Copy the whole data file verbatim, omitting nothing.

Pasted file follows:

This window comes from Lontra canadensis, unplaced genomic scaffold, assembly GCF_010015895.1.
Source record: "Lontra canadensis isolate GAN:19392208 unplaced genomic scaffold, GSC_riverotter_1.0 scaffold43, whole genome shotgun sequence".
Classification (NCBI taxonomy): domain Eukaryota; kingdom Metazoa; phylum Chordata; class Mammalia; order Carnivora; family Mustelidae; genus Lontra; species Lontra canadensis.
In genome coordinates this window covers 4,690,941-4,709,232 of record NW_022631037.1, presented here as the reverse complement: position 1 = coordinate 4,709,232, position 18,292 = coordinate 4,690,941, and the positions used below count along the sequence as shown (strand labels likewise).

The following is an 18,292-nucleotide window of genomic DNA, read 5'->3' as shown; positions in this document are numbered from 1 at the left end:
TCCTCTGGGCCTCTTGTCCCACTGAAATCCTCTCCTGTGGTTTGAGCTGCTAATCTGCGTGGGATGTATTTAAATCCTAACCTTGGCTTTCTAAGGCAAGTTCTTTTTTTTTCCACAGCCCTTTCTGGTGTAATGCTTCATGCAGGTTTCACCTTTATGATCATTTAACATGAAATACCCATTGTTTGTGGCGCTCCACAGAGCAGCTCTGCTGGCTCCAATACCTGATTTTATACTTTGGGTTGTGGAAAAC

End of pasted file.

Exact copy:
This window comes from Lontra canadensis, unplaced genomic scaffold, assembly GCF_010015895.1.
Source record: "Lontra canadensis isolate GAN:19392208 unplaced genomic scaffold, GSC_riverotter_1.0 scaffold43, whole genome shotgun sequence".
Classification (NCBI taxonomy): domain Eukaryota; kingdom Metazoa; phylum Chordata; class Mammalia; order Carnivora; family Mustelidae; genus Lontra; species Lontra canadensis.
In genome coordinates this window covers 4,690,941-4,709,232 of record NW_022631037.1, presented here as the reverse complement: position 1 = coordinate 4,709,232, position 18,292 = coordinate 4,690,941, and the positions used below count along the sequence as shown (strand labels likewise).

The following is an 18,292-nucleotide window of genomic DNA, read 5'->3' as shown; positions in this document are numbered from 1 at the left end:
TCCTCTGGGCCTCTTGTCCCACTGAAATCCTCTCCTGTGGTTTGAGCTGCTAATCTGCGTGGGATGTATTTAAATCCTAACCTTGGCTTTCTAAGGCAAGTTCTTTTTTTTTCCACAGCCCTTTCTGGTGTAATGCTTCATGCAGGTTTCACCTTTATGATCATTTAACATGAAATACCCATTGTTTGTGGCGCTCCACAGAGCAGCTCTGCTGGCTCCAATACCTGATTTTATACTTTGGGTTGTGGAAAAC